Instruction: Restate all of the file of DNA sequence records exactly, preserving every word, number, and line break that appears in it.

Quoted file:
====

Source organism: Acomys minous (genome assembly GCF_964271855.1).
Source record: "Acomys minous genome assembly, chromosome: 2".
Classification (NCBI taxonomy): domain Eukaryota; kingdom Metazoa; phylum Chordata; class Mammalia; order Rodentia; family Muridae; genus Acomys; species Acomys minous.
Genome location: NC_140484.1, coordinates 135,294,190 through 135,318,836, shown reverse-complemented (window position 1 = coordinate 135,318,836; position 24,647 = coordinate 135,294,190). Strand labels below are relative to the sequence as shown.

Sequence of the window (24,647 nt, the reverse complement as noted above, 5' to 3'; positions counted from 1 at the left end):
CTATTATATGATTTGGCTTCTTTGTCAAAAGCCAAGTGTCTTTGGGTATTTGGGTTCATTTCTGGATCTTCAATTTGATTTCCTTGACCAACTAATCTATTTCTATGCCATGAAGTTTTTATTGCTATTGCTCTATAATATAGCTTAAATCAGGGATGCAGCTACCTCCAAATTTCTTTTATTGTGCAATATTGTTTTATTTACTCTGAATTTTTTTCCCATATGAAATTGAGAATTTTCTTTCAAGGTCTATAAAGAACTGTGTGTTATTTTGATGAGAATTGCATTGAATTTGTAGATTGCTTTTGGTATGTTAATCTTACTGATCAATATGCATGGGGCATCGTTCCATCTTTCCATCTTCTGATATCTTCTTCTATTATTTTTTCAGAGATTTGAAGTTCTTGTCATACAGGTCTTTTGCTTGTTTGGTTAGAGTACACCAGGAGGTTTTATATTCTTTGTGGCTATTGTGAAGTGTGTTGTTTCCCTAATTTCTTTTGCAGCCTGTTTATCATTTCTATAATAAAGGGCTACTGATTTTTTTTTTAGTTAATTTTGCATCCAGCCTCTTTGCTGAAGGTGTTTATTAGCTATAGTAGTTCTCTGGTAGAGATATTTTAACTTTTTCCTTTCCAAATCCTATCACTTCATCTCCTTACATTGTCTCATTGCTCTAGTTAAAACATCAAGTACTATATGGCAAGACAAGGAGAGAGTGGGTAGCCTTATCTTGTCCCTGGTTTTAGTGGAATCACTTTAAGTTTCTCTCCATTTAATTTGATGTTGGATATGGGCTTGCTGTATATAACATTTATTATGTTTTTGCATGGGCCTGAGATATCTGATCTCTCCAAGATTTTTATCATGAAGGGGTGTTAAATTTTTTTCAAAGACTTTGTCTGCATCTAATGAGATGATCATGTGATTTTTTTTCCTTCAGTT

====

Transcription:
Source organism: Acomys minous (genome assembly GCF_964271855.1).
Source record: "Acomys minous genome assembly, chromosome: 2".
Classification (NCBI taxonomy): domain Eukaryota; kingdom Metazoa; phylum Chordata; class Mammalia; order Rodentia; family Muridae; genus Acomys; species Acomys minous.
Genome location: NC_140484.1, coordinates 135,294,190 through 135,318,836, shown reverse-complemented (window position 1 = coordinate 135,318,836; position 24,647 = coordinate 135,294,190). Strand labels below are relative to the sequence as shown.

Sequence of the window (24,647 nt, the reverse complement as noted above, 5' to 3'; positions counted from 1 at the left end):
CTATTATATGATTTGGCTTCTTTGTCAAAAGCCAAGTGTCTTTGGGTATTTGGGTTCATTTCTGGATCTTCAATTTGATTTCCTTGACCAACTAATCTATTTCTATGCCATGAAGTTTTTATTGCTATTGCTCTATAATATAGCTTAAATCAGGGATGCAGCTACCTCCAAATTTCTTTTATTGTGCAATATTGTTTTATTTACTCTGAATTTTTTTCCCATATGAAATTGAGAATTTTCTTTCAAGGTCTATAAAGAACTGTGTGTTATTTTGATGAGAATTGCATTGAATTTGTAGATTGCTTTTGGTATGTTAATCTTACTGATCAATATGCATGGGGCATCGTTCCATCTTTCCATCTTCTGATATCTTCTTCTATTATTTTTTCAGAGATTTGAAGTTCTTGTCATACAGGTCTTTTGCTTGTTTGGTTAGAGTACACCAGGAGGTTTTATATTCTTTGTGGCTATTGTGAAGTGTGTTGTTTCCCTAATTTCTTTTGCAGCCTGTTTATCATTTCTATAATAAAGGGCTACTGATTTTTTTTTTAGTTAATTTTGCATCCAGCCTCTTTGCTGAAGGTGTTTATTAGCTATAGTAGTTCTCTGGTAGAGATATTTTAACTTTTTCCTTTCCAAATCCTATCACTTCATCTCCTTACATTGTCTCATTGCTCTAGTTAAAACATCAAGTACTATATGGCAAGACAAGGAGAGAGTGGGTAGCCTTATCTTGTCCCTGGTTTTAGTGGAATCACTTTAAGTTTCTCTCCATTTAATTTGATGTTGGATATGGGCTTGCTGTATATAACATTTATTATGTTTTTGCATGGGCCTGAGATATCTGATCTCTCCAAGATTTTTATCATGAAGGGGTGTTAAATTTTTTTCAAAGACTTTGTCTGCATCTAATGAGATGATCATGTGATTTTTTTTCCTTCAGTT